Turkish President Recep Tayyip Erdoğan on Saturday accused allies-turned-rivals of defrauding the state-owned Halkbank in a controversy over the İstanbul Şehir University, Bloomberg reported.
Erdoğan leveled his claims as former Prime Minister Ahmet Davutoğlu and former economy chief Ali Babacan prepare to launch breakaway parties in an attempt to challenge the president’s 17-year-rule.
Erdoğan gave no evidence for his allegation that fraud tainted İstanbul Şehir University’s loan from Halkbank, which he said totaled TL 417 million ($72 million).
He also accused Babacan and another former economy minister, Mehmet Şimşek, of signing a suspect decree allocating state land to the university.
“Halkbank gave them a very large loan. They failed to repay it and requested a restructuring without offering any collateral,” Erdoğan said. “I don’t want to go into the details, but there was fraud against Halkbank.”
Davutoğlu was one of the founders of the university, which is struggling to repay the loan. Halkbank has taken the university to court trying to get the money back, and the school’s assets have been frozen.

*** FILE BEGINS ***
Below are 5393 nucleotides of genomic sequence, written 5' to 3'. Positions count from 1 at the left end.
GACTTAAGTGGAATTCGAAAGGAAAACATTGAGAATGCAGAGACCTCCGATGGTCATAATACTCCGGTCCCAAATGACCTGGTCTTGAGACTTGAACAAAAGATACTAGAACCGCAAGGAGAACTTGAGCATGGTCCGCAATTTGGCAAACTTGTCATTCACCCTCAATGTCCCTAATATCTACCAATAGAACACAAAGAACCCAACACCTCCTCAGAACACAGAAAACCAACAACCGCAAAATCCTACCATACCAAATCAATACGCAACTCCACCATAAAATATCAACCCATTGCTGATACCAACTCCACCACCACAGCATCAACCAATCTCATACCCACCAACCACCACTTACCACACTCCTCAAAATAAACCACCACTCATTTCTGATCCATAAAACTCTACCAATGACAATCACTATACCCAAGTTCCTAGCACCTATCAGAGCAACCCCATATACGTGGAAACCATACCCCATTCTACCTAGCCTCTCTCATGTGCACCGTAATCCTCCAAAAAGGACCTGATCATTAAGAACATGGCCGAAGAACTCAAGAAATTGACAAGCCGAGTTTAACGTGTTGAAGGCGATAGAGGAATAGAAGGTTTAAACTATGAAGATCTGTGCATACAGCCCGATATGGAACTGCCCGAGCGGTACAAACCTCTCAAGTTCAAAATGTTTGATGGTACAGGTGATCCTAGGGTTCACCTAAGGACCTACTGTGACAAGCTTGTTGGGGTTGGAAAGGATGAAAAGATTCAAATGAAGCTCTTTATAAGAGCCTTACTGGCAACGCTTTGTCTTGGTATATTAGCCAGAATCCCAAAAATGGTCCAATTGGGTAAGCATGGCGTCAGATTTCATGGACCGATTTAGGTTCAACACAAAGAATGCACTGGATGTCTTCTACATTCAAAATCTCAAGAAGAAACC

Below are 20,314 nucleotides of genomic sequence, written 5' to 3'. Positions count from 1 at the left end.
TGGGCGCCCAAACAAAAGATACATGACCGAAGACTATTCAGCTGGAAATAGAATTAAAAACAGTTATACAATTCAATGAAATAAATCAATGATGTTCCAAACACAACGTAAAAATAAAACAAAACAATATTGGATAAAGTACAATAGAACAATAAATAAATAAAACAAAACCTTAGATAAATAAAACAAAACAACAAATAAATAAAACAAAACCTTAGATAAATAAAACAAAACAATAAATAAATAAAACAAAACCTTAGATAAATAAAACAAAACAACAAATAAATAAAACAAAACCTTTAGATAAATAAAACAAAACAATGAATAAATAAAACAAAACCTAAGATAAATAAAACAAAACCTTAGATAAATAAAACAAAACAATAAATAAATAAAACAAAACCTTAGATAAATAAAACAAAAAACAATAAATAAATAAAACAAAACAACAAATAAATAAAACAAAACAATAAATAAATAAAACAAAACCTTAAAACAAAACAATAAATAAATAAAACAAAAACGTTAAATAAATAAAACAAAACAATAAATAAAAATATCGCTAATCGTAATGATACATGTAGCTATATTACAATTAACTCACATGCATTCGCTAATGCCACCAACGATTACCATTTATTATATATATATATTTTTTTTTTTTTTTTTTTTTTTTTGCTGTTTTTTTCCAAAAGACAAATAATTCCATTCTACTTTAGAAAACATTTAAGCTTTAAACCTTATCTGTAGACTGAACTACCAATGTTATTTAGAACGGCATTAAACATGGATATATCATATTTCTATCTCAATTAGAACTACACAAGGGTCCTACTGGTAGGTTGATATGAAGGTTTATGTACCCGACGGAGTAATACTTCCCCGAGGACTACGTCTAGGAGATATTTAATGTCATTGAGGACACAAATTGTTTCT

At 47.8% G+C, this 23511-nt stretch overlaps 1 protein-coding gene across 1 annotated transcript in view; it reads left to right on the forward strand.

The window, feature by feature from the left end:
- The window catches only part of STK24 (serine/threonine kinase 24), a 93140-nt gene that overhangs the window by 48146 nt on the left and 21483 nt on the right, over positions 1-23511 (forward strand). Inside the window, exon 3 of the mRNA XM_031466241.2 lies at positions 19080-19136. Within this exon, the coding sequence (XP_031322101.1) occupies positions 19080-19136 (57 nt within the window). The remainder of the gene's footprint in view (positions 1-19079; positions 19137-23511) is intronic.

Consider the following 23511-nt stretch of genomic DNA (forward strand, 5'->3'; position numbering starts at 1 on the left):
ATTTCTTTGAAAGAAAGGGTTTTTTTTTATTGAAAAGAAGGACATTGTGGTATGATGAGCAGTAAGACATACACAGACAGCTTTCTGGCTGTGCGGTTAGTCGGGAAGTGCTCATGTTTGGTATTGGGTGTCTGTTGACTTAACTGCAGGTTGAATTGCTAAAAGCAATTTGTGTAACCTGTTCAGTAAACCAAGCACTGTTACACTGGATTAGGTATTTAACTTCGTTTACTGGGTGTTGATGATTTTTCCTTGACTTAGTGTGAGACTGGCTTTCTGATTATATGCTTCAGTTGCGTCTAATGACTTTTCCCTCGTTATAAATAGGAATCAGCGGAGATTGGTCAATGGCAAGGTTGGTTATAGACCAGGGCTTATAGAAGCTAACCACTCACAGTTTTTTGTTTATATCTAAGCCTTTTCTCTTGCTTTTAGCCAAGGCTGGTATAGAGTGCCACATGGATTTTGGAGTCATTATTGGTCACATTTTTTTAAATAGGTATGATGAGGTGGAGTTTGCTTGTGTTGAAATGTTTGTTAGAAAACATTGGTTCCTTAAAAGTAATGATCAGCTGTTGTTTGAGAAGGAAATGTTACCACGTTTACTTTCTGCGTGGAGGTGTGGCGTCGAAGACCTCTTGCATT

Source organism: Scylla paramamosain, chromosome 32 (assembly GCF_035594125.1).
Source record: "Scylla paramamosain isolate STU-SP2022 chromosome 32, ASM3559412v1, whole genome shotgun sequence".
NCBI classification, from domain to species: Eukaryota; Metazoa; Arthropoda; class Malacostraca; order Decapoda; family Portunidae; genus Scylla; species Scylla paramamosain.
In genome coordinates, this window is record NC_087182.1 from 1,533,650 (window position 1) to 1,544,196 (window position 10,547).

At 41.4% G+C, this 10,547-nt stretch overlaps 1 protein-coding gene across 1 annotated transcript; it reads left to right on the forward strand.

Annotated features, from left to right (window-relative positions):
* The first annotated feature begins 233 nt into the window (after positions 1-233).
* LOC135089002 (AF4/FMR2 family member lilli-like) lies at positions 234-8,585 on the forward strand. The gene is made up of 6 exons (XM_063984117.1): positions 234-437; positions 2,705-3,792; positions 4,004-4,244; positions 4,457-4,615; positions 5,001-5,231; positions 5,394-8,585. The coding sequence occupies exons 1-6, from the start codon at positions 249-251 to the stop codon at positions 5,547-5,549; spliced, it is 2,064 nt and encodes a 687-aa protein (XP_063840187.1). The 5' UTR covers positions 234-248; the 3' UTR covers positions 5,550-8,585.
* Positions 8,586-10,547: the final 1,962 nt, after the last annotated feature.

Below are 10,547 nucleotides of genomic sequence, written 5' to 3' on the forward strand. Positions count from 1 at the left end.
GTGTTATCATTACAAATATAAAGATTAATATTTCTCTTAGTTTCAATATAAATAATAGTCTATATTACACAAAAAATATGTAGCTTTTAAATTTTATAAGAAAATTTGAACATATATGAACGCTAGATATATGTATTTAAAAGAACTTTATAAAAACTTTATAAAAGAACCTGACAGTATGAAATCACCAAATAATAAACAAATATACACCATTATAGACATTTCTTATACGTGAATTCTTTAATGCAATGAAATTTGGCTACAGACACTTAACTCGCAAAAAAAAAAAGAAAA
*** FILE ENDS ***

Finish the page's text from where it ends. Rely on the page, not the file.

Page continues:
Babacan, who served as deputy prime minister for the economy and foreign minister, severed ties with Erdoğan’s ruling Justice and Development Party (AKP) in July. Davutoğlu served as prime minister and chairman of the party from 2014 to 2016.
Davutoğlu denied the accusations and demanded that Erdoğan and his family declare their assets and any changes in their holdings in the course of the president’s political career. Babacan has not commented on the allegations.
In October US prosecutors charged Halkbank with taking part in a scheme to help Iran evade US sanctions and access $20 billion in frozen oil revenue.